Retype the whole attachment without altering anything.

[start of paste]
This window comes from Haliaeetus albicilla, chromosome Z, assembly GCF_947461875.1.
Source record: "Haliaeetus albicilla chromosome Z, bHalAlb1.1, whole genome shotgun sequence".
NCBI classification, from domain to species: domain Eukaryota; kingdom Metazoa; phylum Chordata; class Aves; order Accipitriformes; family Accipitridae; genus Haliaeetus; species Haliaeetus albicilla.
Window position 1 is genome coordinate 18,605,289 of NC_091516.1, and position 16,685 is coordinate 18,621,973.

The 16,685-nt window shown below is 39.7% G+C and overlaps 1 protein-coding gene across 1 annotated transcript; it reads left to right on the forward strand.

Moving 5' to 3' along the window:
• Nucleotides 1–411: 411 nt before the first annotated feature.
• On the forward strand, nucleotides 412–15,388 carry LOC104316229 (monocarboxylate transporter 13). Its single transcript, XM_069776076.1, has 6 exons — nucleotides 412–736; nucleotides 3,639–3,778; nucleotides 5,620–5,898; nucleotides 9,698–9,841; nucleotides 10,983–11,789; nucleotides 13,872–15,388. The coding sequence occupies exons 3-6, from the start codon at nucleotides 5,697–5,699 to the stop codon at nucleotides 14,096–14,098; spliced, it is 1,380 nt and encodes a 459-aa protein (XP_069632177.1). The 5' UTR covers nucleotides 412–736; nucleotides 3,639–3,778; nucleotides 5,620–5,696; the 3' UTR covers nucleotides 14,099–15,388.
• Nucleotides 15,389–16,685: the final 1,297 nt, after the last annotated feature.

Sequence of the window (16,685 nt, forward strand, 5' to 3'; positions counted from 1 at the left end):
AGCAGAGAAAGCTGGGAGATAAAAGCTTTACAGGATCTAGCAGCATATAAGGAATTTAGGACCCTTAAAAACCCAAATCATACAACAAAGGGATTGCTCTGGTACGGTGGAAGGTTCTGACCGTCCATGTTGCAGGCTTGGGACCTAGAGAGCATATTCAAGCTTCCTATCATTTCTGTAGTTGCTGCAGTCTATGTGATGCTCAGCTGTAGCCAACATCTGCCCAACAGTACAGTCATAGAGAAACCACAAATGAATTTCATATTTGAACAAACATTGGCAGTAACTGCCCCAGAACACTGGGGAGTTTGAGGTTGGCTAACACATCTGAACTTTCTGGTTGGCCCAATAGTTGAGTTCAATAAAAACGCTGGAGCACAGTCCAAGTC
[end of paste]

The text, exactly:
This window comes from Haliaeetus albicilla, chromosome Z, assembly GCF_947461875.1.
Source record: "Haliaeetus albicilla chromosome Z, bHalAlb1.1, whole genome shotgun sequence".
NCBI classification, from domain to species: domain Eukaryota; kingdom Metazoa; phylum Chordata; class Aves; order Accipitriformes; family Accipitridae; genus Haliaeetus; species Haliaeetus albicilla.
Window position 1 is genome coordinate 18,605,289 of NC_091516.1, and position 16,685 is coordinate 18,621,973.

The 16,685-nt window shown below is 39.7% G+C and overlaps 1 protein-coding gene across 1 annotated transcript; it reads left to right on the forward strand.

Moving 5' to 3' along the window:
• Nucleotides 1–411: 411 nt before the first annotated feature.
• On the forward strand, nucleotides 412–15,388 carry LOC104316229 (monocarboxylate transporter 13). Its single transcript, XM_069776076.1, has 6 exons — nucleotides 412–736; nucleotides 3,639–3,778; nucleotides 5,620–5,898; nucleotides 9,698–9,841; nucleotides 10,983–11,789; nucleotides 13,872–15,388. The coding sequence occupies exons 3-6, from the start codon at nucleotides 5,697–5,699 to the stop codon at nucleotides 14,096–14,098; spliced, it is 1,380 nt and encodes a 459-aa protein (XP_069632177.1). The 5' UTR covers nucleotides 412–736; nucleotides 3,639–3,778; nucleotides 5,620–5,696; the 3' UTR covers nucleotides 14,099–15,388.
• Nucleotides 15,389–16,685: the final 1,297 nt, after the last annotated feature.

Sequence of the window (16,685 nt, forward strand, 5' to 3'; positions counted from 1 at the left end):
AGCAGAGAAAGCTGGGAGATAAAAGCTTTACAGGATCTAGCAGCATATAAGGAATTTAGGACCCTTAAAAACCCAAATCATACAACAAAGGGATTGCTCTGGTACGGTGGAAGGTTCTGACCGTCCATGTTGCAGGCTTGGGACCTAGAGAGCATATTCAAGCTTCCTATCATTTCTGTAGTTGCTGCAGTCTATGTGATGCTCAGCTGTAGCCAACATCTGCCCAACAGTACAGTCATAGAGAAACCACAAATGAATTTCATATTTGAACAAACATTGGCAGTAACTGCCCCAGAACACTGGGGAGTTTGAGGTTGGCTAACACATCTGAACTTTCTGGTTGGCCCAATAGTTGAGTTCAATAAAAACGCTGGAGCACAGTCCAAGTC